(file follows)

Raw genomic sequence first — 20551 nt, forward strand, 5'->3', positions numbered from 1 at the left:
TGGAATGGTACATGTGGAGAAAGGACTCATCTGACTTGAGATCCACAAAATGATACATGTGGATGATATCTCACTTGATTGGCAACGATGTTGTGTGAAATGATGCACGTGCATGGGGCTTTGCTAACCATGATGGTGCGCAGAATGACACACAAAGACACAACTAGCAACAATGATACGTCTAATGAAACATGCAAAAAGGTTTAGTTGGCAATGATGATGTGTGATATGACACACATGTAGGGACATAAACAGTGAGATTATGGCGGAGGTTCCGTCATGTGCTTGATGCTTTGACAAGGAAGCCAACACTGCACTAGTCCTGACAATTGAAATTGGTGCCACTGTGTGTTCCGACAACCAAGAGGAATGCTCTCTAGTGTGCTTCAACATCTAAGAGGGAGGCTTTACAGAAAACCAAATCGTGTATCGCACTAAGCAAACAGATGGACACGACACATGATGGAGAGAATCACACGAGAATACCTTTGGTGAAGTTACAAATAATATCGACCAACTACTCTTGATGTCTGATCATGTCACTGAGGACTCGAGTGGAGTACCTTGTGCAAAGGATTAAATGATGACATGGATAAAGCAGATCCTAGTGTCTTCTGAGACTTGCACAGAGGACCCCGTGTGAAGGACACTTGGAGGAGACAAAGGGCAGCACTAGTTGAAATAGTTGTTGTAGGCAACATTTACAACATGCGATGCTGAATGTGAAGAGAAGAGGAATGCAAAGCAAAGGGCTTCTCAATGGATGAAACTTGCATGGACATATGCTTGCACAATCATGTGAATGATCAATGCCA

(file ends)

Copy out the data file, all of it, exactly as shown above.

Raw genomic sequence first — 20551 nt, forward strand, 5'->3', positions numbered from 1 at the left:
TGGAATGGTACATGTGGAGAAAGGACTCATCTGACTTGAGATCCACAAAATGATACATGTGGATGATATCTCACTTGATTGGCAACGATGTTGTGTGAAATGATGCACGTGCATGGGGCTTTGCTAACCATGATGGTGCGCAGAATGACACACAAAGACACAACTAGCAACAATGATACGTCTAATGAAACATGCAAAAAGGTTTAGTTGGCAATGATGATGTGTGATATGACACACATGTAGGGACATAAACAGTGAGATTATGGCGGAGGTTCCGTCATGTGCTTGATGCTTTGACAAGGAAGCCAACACTGCACTAGTCCTGACAATTGAAATTGGTGCCACTGTGTGTTCCGACAACCAAGAGGAATGCTCTCTAGTGTGCTTCAACATCTAAGAGGGAGGCTTTACAGAAAACCAAATCGTGTATCGCACTAAGCAAACAGATGGACACGACACATGATGGAGAGAATCACACGAGAATACCTTTGGTGAAGTTACAAATAATATCGACCAACTACTCTTGATGTCTGATCATGTCACTGAGGACTCGAGTGGAGTACCTTGTGCAAAGGATTAAATGATGACATGGATAAAGCAGATCCTAGTGTCTTCTGAGACTTGCACAGAGGACCCCGTGTGAAGGACACTTGGAGGAGACAAAGGGCAGCACTAGTTGAAATAGTTGTTGTAGGCAACATTTACAACATGCGATGCTGAATGTGAAGAGAAGAGGAATGCAAAGCAAAGGGCTTCTCAATGGATGAAACTTGCATGGACATATGCTTGCACAATCATGTGAATGATCAATGCCA